Is the “Metaverse” the next major thing in terms of investment?

The “metaverse” – the world of virtual reality has been a major concept of science-fiction for years. However, it is now likely to become real. John Stepek explains what the metaverse is and thinks about the best way to invest.

Facebook’s chief executive Mark Zuckerberg has a vision. He says that in the near future that he doesn’t wish for Facebook to be considered a company that uses social media. Instead, he would like the company to be named a “metaverse” company.

What is a Metaverse? 

Well, it could become the next big thing.

The future is happening today all around us

If you’ve never had the pleasure of hearing about it (I didn’t) it came out in 1981. It was among the first books that depicted an imaginary world that one can “plug into”. The story is enjoyable (and isn’t too long). It’s not as cocky as Gibson and less savage as Neal Stephenson. It also brought me back to Ready Player One.

It wasn’t the plot itself that attracted my attention. I had purchased the 2001 edition, which honoured Vinge’s vision by encasing the book in various non-fiction articles that addressed some of the issues anticipated in the tale.

These covered topics like privacy, cryptography, digital currency, anarcho-libertarianism versus all-powerful governments, artificial intelligence, robots coming for our jobs or creating new ones – all the stuff we’ve been talking about for decades now.

The thing is, the majority of these essays were written in the mid 90s. In the mid-90s I had no email address. The internet was just a curiosity. I still had the music I wanted on my CDs, and I would rent movies from a store.

The thing that struck me was how prescient these articles were. They were written by writers who were discussing how we’d live in a form of panopticon in the near future when governments and companies struggled to manage our data. The discussion was full of discussion of digital currencies that were based on the latest technology in digital cryptography (more than 10 years prior to when Satoshi Nakamoto created bitcoin).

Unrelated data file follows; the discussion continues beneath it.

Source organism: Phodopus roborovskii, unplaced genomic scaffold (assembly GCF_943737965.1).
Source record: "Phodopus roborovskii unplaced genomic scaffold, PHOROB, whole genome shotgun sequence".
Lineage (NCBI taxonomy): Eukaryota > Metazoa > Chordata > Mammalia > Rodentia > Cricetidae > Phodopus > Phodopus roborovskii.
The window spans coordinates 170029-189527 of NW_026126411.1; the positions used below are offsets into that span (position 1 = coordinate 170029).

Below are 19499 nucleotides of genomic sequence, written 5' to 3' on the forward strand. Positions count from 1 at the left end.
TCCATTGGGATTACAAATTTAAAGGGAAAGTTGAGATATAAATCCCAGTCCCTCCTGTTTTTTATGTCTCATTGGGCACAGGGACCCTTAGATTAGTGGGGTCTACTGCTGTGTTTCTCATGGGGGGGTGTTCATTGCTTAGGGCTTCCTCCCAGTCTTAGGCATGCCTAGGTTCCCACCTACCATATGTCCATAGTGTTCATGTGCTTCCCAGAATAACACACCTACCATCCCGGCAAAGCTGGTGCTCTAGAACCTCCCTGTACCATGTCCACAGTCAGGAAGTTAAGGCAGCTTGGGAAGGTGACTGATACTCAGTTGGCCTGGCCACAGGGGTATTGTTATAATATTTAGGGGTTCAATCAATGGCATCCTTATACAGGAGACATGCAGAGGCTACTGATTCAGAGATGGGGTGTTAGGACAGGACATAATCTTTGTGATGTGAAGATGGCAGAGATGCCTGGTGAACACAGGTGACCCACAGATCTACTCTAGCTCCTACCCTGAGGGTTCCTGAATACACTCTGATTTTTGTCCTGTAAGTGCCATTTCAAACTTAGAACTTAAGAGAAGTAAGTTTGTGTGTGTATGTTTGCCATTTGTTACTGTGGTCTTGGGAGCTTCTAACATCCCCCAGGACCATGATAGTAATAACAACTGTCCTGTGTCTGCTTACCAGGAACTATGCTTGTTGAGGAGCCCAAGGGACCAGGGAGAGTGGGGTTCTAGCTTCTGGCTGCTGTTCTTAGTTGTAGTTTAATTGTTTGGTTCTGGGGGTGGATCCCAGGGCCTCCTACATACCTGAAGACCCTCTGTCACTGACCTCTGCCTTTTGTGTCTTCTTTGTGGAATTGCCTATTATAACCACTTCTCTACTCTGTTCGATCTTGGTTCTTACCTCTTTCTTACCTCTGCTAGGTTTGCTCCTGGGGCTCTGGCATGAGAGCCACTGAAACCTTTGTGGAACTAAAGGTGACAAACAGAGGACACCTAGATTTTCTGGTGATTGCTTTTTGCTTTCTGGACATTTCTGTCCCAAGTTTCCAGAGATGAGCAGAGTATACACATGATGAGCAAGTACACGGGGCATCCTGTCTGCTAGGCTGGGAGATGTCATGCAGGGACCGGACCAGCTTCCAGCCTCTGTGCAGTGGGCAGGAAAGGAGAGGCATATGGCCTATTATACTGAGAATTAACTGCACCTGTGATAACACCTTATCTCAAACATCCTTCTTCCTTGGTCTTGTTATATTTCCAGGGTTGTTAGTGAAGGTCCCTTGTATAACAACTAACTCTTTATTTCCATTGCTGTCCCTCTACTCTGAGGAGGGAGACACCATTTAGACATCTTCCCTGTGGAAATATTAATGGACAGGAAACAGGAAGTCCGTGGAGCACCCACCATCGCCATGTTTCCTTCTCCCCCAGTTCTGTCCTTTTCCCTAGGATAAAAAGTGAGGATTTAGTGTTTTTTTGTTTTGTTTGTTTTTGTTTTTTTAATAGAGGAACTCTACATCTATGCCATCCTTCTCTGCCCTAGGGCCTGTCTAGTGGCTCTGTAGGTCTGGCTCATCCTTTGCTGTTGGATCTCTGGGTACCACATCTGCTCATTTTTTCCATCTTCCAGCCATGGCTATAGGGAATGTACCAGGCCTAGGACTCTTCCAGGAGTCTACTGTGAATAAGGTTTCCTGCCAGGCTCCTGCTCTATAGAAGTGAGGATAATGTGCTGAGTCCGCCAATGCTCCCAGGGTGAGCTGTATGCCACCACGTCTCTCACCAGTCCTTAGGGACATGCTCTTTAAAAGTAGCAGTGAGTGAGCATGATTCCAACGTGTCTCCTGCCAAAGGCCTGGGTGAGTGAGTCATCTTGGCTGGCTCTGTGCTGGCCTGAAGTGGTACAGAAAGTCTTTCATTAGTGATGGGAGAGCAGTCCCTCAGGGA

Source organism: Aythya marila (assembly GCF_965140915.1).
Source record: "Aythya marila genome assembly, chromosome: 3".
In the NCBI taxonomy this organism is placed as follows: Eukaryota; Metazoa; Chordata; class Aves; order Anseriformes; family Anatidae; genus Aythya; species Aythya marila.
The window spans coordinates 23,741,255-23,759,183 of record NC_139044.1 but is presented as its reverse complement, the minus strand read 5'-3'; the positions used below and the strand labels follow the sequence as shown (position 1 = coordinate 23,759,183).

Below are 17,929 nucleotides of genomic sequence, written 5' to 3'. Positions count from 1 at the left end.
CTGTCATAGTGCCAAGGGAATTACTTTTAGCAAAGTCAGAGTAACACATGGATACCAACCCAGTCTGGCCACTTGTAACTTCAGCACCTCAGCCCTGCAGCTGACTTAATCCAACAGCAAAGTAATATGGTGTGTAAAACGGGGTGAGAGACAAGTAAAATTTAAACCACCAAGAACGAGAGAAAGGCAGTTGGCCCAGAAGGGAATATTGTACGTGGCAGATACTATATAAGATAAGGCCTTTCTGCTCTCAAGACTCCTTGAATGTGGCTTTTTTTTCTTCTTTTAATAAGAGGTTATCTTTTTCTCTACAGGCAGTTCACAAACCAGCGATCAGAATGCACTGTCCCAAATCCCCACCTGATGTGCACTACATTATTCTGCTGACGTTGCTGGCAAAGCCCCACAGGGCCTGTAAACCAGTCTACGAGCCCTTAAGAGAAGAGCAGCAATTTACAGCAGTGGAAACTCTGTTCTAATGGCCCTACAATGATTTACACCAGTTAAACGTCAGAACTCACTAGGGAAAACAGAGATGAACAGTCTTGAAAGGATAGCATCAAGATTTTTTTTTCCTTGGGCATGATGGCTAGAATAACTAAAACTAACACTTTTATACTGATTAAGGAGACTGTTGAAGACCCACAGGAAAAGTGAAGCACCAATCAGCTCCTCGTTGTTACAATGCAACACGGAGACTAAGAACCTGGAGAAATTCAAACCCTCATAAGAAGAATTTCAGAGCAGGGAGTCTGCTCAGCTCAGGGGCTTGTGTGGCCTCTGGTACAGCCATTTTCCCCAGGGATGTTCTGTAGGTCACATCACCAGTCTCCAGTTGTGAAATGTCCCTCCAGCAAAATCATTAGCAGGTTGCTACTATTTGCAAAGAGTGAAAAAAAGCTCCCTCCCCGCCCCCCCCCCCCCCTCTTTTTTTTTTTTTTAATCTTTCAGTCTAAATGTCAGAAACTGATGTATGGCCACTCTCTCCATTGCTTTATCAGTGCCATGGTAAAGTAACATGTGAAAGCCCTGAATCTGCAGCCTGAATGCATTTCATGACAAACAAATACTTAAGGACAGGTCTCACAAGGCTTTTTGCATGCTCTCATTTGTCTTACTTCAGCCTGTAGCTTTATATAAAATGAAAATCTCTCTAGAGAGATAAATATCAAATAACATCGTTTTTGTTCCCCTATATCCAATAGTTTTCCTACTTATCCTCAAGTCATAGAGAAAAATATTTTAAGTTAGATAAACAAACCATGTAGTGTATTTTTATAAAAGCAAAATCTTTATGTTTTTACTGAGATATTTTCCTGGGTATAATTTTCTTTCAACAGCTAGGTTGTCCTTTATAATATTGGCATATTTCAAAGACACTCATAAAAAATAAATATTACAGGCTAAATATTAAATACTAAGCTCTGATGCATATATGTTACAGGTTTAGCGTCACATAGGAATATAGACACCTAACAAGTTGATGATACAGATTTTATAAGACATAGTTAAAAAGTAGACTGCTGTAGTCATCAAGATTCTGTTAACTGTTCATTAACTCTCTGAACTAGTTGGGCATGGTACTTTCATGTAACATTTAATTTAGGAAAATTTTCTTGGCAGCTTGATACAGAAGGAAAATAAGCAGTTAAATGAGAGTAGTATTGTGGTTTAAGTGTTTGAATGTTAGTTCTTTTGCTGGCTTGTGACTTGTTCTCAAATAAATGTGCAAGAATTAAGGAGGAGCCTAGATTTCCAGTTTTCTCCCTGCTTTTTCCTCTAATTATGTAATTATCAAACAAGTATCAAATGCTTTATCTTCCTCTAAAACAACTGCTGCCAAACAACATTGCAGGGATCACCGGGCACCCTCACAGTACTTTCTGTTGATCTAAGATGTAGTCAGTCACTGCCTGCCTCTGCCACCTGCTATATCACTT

Then, in a quick way, via Twitter, yesterday an individual shared a photo of an article about users becoming bored with the internet. The article was posted in December 2000.

What’s the issue?

My argument is simply that it was well-established by the time I was writing this. To quote Gibson the future was there. It was just not evenly spread.

What I’m thinking about now is which other developments or technologies are at the same point? What technologies are already sophisticated and are open to those who are looking to experiment or have fun with it but aren’t yet mainstream?

There are many candidates that are available. One I believe has a decent chance of becoming one of the “next big things” is virtual reality and augmented reality. To put it more concisely – and to bring us to the opening of this message”metaverse” “the “metaverse”.

How can we define the term metaverse? And why should anyone care about it?

In short, the metaverse is a 3D digital version of the web. You already have your digital shadow (or many). The longer you stay online and the less rigorously you safeguard your data, the more thorough it’s likely to get. The metaverse simply takes it to the next step.

There are many levels of this, however, in the idealized metaverse one would put on the VR  cap and become depicted in a virtual world as an avatar that is 3D. You could do everything you do in real life but with more advanced special effects.

Augmented Reality (AR) is the place where two worlds meet. It is essentially an overlay of digital images on your real-world. There are many apps using this technology. The Pokemon Go game might be the most popular.

If you have an up-to-date Android phone, you may be able to use an app called Google Art and Culture app. It lets you take, for instance, the miniature gallery onto the table or on the kitchen floor (that’s the place I tested the last time) and then wander through the gallery looking at the artwork.